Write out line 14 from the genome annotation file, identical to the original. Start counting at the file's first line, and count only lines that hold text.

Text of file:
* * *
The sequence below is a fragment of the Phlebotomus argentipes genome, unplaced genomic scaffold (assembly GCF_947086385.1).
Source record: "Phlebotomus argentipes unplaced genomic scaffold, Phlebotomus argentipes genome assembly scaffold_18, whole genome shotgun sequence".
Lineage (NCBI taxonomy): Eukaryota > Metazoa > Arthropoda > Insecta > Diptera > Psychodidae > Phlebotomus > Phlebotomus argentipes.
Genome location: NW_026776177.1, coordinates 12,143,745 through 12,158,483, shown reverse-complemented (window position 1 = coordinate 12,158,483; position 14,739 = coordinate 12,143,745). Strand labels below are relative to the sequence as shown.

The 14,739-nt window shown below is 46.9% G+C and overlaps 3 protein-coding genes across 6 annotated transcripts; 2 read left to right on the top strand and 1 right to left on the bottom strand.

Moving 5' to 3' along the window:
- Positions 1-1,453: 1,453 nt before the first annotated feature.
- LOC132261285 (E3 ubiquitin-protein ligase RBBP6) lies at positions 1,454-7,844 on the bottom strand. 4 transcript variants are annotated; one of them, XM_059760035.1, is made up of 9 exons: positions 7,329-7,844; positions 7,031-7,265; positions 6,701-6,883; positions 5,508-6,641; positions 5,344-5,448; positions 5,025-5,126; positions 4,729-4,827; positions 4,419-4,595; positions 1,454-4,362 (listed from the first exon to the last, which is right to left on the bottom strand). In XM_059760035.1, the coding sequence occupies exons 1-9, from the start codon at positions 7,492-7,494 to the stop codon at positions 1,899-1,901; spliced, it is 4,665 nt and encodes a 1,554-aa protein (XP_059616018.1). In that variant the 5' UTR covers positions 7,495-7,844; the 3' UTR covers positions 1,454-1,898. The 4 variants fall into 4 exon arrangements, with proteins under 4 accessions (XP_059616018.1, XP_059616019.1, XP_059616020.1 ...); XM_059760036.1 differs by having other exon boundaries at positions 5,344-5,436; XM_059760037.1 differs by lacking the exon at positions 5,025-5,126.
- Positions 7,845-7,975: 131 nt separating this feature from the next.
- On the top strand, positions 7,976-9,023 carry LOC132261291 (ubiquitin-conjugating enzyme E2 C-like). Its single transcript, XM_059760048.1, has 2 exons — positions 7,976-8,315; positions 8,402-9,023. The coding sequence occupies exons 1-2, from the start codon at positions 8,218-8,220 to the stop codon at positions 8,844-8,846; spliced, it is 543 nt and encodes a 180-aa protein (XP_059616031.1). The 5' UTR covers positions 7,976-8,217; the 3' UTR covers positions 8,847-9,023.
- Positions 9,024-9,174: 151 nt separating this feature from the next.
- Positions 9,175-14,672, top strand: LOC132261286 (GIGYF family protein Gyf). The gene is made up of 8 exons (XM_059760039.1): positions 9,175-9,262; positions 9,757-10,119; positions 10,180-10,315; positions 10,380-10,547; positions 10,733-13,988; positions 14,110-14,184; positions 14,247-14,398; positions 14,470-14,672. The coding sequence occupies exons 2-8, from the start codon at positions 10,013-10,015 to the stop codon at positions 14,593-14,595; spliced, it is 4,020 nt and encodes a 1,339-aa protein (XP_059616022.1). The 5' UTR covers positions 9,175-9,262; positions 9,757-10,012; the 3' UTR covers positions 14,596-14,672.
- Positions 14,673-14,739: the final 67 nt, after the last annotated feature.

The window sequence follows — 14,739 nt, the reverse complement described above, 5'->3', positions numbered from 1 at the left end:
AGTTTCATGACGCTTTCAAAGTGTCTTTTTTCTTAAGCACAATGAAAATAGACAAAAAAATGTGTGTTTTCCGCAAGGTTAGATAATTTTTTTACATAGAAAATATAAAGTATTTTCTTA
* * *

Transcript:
The window sequence follows — 14,739 nt, the reverse complement described above, 5'->3', positions numbered from 1 at the left end: